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Ancient Greek altar unearthed in Sicily

Sicily Greek Altar
An ancient Greek altar for family worship dating back more than 2,000 years has been found in the archaeological site of Segesta on the Italian island of Sicily, local authorities said.
HDN Team
It had been buried for centuries by a few centimeters of earth and vegetation in the area of ​​the Southern Acropolis at the Segesta site, which is in the western part of the island.
Sicily’s regional government said the altar was probably in use at the height of Hellenic cultural influence, just before the rise of the Roman empire in the first century before Christ (BC).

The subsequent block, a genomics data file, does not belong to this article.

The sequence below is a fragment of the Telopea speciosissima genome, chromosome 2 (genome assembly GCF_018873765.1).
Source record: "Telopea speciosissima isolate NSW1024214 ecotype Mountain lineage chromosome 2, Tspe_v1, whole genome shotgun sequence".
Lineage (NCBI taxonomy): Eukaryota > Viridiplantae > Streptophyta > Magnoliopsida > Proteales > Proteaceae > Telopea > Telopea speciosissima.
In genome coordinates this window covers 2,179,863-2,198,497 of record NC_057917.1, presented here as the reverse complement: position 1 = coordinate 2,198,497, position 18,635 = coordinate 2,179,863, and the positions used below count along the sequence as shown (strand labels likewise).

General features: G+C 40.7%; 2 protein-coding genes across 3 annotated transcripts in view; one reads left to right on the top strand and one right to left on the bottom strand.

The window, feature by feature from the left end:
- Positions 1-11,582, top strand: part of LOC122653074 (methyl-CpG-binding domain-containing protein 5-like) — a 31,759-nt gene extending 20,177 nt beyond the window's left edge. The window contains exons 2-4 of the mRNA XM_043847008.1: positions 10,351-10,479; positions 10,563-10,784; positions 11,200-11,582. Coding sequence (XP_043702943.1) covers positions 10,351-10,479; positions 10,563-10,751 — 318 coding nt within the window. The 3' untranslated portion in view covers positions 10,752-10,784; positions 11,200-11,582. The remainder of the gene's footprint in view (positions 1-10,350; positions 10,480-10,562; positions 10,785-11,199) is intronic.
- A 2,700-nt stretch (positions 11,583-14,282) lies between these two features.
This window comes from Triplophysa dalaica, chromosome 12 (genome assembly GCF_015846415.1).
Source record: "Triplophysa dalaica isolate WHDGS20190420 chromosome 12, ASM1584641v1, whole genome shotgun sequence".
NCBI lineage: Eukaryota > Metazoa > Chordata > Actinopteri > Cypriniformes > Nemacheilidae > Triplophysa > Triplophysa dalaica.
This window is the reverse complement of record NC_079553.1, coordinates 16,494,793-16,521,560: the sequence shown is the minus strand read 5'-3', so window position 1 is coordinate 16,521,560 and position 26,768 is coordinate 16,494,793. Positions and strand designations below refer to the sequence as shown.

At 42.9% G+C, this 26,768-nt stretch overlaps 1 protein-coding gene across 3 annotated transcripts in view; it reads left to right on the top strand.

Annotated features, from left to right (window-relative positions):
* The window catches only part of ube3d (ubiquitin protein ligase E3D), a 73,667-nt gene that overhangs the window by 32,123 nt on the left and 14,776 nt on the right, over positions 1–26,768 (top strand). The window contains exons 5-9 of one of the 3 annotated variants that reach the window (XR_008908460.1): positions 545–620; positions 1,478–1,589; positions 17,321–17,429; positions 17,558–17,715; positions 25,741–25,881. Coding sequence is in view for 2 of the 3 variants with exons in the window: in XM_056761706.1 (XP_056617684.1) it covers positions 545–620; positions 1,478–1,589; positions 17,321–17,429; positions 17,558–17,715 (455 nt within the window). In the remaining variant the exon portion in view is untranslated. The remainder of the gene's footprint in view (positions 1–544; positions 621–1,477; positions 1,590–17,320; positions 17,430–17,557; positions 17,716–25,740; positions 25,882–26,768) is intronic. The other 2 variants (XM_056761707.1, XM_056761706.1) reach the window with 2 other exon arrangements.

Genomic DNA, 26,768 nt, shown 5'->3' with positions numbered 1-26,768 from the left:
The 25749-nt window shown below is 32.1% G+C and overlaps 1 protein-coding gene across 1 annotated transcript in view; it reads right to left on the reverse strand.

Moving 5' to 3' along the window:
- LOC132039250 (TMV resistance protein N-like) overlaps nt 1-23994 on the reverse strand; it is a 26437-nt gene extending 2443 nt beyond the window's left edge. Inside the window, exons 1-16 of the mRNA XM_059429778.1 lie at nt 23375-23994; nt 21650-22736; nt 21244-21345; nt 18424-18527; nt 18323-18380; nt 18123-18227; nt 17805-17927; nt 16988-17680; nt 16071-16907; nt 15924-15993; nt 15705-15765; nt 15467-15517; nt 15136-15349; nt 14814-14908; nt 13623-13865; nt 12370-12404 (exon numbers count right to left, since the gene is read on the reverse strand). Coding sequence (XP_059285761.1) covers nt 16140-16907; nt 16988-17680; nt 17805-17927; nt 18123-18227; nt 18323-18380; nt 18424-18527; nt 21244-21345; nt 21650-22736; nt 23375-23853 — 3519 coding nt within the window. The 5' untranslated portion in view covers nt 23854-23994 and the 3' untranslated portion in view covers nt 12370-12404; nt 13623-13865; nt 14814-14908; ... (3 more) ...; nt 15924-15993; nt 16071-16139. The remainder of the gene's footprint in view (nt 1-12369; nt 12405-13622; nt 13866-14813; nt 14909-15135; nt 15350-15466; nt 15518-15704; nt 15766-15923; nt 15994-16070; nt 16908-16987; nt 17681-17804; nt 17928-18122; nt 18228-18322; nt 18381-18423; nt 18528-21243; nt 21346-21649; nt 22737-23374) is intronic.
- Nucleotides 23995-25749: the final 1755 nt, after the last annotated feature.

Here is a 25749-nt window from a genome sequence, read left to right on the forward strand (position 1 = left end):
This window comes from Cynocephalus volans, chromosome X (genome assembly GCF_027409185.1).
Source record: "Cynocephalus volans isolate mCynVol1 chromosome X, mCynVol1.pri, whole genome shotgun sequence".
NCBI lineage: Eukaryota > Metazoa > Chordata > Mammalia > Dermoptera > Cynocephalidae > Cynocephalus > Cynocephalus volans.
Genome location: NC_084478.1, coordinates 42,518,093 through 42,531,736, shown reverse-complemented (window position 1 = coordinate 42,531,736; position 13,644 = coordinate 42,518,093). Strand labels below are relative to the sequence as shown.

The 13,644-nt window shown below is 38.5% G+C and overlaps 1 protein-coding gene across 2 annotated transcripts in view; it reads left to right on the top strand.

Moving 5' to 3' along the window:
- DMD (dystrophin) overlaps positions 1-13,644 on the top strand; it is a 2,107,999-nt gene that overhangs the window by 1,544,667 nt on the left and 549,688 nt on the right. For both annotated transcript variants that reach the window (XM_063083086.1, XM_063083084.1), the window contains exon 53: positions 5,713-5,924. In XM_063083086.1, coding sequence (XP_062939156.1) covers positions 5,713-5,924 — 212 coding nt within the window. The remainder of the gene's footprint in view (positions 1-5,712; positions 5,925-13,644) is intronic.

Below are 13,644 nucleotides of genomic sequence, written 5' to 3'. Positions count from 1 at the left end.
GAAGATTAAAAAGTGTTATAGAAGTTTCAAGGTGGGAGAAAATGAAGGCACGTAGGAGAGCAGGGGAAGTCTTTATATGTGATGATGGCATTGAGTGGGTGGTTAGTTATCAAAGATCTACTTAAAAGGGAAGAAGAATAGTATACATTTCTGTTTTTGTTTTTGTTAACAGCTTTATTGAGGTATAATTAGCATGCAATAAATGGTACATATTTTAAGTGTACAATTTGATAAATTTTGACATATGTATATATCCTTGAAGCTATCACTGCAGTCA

Apart from the altar, archaeologists also dug out a similar-shaped relic that they reckon may have been a support for a sculpture. Both finds are perfectly preserved, according to the regional government.
The majority of historians believe the trading town originally belonged to the Elymians – one of Sicily's indigenous peoples – before being Hellenised and turned into a thriving polis, or Greek city-state.